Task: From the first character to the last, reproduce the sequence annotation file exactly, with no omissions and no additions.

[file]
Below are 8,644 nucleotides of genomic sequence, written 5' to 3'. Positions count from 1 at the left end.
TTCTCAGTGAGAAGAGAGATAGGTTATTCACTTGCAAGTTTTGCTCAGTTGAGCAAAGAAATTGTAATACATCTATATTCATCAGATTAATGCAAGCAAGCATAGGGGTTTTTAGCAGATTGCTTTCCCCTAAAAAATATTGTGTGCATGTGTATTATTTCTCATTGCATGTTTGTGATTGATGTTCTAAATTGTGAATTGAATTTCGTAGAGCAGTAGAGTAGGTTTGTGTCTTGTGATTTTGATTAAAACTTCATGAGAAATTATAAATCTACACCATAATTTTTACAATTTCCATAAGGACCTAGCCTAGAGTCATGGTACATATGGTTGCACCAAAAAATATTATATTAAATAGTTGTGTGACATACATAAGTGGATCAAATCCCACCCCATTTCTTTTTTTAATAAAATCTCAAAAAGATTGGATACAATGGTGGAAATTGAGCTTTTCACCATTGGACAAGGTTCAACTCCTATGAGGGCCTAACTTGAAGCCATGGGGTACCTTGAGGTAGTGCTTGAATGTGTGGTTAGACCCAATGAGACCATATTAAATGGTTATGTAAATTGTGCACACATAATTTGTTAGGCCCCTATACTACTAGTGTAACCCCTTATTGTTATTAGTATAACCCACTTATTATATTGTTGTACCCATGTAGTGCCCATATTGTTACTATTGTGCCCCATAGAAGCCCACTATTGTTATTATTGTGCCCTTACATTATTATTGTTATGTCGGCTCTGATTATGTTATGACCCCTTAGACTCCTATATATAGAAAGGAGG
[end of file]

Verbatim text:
Below are 8,644 nucleotides of genomic sequence, written 5' to 3'. Positions count from 1 at the left end.
TTCTCAGTGAGAAGAGAGATAGGTTATTCACTTGCAAGTTTTGCTCAGTTGAGCAAAGAAATTGTAATACATCTATATTCATCAGATTAATGCAAGCAAGCATAGGGGTTTTTAGCAGATTGCTTTCCCCTAAAAAATATTGTGTGCATGTGTATTATTTCTCATTGCATGTTTGTGATTGATGTTCTAAATTGTGAATTGAATTTCGTAGAGCAGTAGAGTAGGTTTGTGTCTTGTGATTTTGATTAAAACTTCATGAGAAATTATAAATCTACACCATAATTTTTACAATTTCCATAAGGACCTAGCCTAGAGTCATGGTACATATGGTTGCACCAAAAAATATTATATTAAATAGTTGTGTGACATACATAAGTGGATCAAATCCCACCCCATTTCTTTTTTTAATAAAATCTCAAAAAGATTGGATACAATGGTGGAAATTGAGCTTTTCACCATTGGACAAGGTTCAACTCCTATGAGGGCCTAACTTGAAGCCATGGGGTACCTTGAGGTAGTGCTTGAATGTGTGGTTAGACCCAATGAGACCATATTAAATGGTTATGTAAATTGTGCACACATAATTTGTTAGGCCCCTATACTACTAGTGTAACCCCTTATTGTTATTAGTATAACCCACTTATTATATTGTTGTACCCATGTAGTGCCCATATTGTTACTATTGTGCCCCATAGAAGCCCACTATTGTTATTATTGTGCCCTTACATTATTATTGTTATGTCGGCTCTGATTATGTTATGACCCCTTAGACTCCTATATATAGAAAGGAGG